Review: Blackbird (FilmBooth Productions)

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Blackbird, playing at Toronto’s Artscape Youngspace, suffers from a lacking script that fails to hit the mark

Blackbird, an indie production from FilmBooth Productions, is showing in a “Flex Studio” in Artscape Youngspace, which makes it very intimate and it’s always fun to see something in an unconventional space. The subject matter, however is far from “fun”: it concerns a woman who searches out the man who sexually abused her when she was twelve years old and he was forty. The action is set in the deserted lunchroom of the warehouse where the man, now approaching sixty, works.

The studio was well-suited to staging as a warehouse lunchroom with its institutional, cold white walls and floor. A TV set high in one corner that showed “security footage” from the rest of the building helped with creating the environment and also as a physical metaphor for the exposition of secrets that happens throughout the play.

Una (Sarah Booth) seems to have shown up at the end of office hours, and Ray, who has now changed his name to Peter (David Ferry) hides her away in the lunchroom so his colleagues who are still in the building won’t hear anything she has to say. He recognizes her, of course – though he makes a bad show of pretending she might be someone else for  two seconds at one point.

What follows is a retelling of the sordid details: meeting at a backyard barbecue her father had held; how she had a schoolgirl crush on him that he did not discourage; their first kiss and subsequent sexual activities in the bushes of a local public park; a disastrous trip to a guest house in a neighbouring town; his trial, sentencing and jail time and how he has now created a new life for himself.

Both Ferry and Booth are competent actors, but if I’m going to feel sympathy for a man who molested a twelve year old when he was forty, it’s going to take a better script than this. Ray/Peter insists that he loved Una; he shows no remorse except for being caught and for not being allowed to write to Una from prison to explain that he did not leave her at the guest house on purpose. He feels sorry for himself, that is clear. But the script seemed to want the audience to also feel sorry for him and I certainly did not, nor did my companion.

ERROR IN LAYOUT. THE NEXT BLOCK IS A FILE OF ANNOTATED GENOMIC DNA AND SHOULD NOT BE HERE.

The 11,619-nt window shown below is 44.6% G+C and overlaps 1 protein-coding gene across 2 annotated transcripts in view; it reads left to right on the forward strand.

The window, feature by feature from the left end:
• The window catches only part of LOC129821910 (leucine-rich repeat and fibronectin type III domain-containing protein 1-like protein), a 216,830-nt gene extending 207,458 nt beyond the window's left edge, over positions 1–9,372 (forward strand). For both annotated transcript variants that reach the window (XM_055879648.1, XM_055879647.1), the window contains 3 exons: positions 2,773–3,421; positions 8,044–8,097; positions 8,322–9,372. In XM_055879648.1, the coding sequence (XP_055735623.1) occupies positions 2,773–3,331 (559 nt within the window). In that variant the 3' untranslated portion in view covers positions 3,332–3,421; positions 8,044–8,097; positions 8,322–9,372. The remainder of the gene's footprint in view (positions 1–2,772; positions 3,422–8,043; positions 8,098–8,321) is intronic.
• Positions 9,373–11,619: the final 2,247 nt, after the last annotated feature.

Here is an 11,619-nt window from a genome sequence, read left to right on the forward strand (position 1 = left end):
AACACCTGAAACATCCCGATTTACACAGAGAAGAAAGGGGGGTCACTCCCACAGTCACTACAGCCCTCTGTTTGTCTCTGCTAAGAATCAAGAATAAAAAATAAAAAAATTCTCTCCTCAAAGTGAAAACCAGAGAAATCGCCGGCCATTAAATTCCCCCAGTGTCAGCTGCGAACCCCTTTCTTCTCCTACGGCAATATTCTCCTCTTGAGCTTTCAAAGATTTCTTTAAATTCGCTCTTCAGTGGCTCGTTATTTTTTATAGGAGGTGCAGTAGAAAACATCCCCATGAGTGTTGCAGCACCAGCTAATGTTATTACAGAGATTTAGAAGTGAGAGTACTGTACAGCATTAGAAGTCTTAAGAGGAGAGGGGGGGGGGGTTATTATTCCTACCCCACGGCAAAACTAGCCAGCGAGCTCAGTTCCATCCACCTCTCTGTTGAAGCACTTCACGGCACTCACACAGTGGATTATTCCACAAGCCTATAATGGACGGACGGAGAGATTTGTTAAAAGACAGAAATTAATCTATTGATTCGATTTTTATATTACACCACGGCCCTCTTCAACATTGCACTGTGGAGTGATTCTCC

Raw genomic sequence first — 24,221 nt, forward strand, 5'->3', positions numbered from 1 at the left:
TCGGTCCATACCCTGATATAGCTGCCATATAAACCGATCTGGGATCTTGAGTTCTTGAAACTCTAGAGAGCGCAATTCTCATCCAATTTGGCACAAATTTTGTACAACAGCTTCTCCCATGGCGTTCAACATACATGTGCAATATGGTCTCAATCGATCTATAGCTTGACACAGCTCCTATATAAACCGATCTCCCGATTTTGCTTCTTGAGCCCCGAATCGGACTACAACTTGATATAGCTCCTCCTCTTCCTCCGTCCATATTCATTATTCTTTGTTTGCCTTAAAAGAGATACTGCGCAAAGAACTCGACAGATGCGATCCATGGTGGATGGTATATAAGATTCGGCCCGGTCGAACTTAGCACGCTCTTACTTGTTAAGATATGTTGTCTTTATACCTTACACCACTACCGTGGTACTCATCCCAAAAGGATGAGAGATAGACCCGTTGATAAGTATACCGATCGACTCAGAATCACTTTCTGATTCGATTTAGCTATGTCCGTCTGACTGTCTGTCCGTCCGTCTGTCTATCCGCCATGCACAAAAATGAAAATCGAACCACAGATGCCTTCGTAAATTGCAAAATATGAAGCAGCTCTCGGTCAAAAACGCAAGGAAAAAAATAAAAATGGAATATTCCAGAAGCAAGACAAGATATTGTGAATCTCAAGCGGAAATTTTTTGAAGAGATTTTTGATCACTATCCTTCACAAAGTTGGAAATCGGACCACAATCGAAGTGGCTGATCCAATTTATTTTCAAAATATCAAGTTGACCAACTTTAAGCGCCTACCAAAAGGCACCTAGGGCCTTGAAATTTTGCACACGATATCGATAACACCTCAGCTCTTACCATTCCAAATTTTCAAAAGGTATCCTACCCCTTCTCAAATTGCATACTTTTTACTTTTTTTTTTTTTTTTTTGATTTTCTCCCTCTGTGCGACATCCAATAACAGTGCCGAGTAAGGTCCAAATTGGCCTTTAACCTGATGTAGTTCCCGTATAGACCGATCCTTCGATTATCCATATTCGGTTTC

The characterization of Una was even more disappointing, in that she did not have a consistent, coherent character at all. It seemed like the playwright, David Harrower, wanted to make her seem Lolita enough to justify Ray/Peter’s actions, but also fulfill the stereotype of “post-traumatic crazy” so as to force a climax by having her descend into a fit of screaming and throwing things, followed by throwing herself lustfully on her molester. It was histrionic, it was contrived, and I didn’t believe it at all.

There is an almost-redemption at the end with a suggestion that Ray/Peter might be up to his old tween-abusing ways, which, if it is true, means that it’s appropriate that we do not have any sympathy for him. But even that left me feeling like it had been a waste of my time listening to his pathetic justifications for eighty-five minutes. It also left me wondering why Una couldn’t be a character instead of a caricature.

My companion pointed out that perhaps the play would have been more compelling had the stakes been higher. As it is, Ray/Peter has already done his jail time; for most of the play they are alone in the empty warehouse so there’s no fear his coworkers or current partner will overhear the details of his past crime. Una’s is nothing but a mess, who lost everything when she was twelve and has nothing left to lose. The play gives us no reason to care about these characters, even if we were to believe in them.

Sexual abuse is an important topic, and I like to see it examined theatrically with insight and depth. Blackbird is, unfortunately, lacking in both of those aspects.


  • Blackbird, is playing until December 11th at Artscape Youngspace, 180 Shaw Street.
  • The show runs every night except Monday at 8 pm
  • Tickets are $20 advance, $25 door  with two $10 nights on December 4th & 9th that have special panels after the show
  • To purchase tickets email

Photo of David Ferry and Sarah Booth provided by the company

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